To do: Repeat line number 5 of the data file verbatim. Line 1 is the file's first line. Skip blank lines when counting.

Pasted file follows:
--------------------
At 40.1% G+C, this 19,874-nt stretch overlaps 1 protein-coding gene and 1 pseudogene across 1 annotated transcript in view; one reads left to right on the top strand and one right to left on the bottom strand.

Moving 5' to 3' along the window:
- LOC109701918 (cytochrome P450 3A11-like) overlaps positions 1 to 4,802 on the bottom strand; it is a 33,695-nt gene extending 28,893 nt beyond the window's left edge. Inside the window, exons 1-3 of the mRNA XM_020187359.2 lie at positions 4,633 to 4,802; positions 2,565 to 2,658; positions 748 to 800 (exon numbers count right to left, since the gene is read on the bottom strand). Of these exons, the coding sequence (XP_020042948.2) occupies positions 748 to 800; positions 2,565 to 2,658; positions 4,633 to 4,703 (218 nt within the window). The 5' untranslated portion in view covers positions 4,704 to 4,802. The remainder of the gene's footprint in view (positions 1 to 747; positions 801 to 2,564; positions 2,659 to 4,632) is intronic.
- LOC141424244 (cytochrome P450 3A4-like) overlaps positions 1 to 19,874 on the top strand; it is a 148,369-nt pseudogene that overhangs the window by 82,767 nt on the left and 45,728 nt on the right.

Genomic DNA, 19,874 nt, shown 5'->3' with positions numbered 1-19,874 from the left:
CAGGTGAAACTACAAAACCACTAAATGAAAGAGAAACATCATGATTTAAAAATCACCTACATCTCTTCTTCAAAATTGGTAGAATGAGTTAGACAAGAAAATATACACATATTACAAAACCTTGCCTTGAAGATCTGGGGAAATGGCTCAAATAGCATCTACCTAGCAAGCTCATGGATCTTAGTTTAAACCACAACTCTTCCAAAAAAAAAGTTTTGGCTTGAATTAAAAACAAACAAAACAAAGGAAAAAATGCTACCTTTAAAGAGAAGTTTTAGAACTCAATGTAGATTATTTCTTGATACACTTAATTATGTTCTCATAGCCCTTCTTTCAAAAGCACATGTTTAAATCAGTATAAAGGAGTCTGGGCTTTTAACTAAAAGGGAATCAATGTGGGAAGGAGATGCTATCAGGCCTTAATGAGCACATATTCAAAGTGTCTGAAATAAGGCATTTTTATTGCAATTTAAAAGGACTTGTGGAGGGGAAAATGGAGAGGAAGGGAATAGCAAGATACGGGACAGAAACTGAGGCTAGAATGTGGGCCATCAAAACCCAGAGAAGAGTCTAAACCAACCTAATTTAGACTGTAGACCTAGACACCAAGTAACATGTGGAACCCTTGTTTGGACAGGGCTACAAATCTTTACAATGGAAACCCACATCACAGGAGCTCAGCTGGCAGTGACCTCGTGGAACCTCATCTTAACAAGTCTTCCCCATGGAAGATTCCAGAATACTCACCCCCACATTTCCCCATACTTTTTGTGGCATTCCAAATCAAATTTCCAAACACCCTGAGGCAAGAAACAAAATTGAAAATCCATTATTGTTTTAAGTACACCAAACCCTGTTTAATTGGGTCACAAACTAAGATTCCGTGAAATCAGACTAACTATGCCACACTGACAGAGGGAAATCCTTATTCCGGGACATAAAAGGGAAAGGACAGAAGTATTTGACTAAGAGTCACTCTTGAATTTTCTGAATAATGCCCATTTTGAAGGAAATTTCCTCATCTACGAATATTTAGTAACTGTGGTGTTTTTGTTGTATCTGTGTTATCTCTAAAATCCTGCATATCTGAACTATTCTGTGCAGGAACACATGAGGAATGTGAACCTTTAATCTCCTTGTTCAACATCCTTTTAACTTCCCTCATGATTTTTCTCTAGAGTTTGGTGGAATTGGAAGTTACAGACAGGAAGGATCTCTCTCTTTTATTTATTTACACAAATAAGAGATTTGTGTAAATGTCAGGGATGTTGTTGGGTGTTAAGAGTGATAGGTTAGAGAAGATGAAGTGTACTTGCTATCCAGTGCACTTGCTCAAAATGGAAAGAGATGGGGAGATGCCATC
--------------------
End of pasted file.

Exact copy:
Genomic DNA, 19,874 nt, shown 5'->3' with positions numbered 1-19,874 from the left: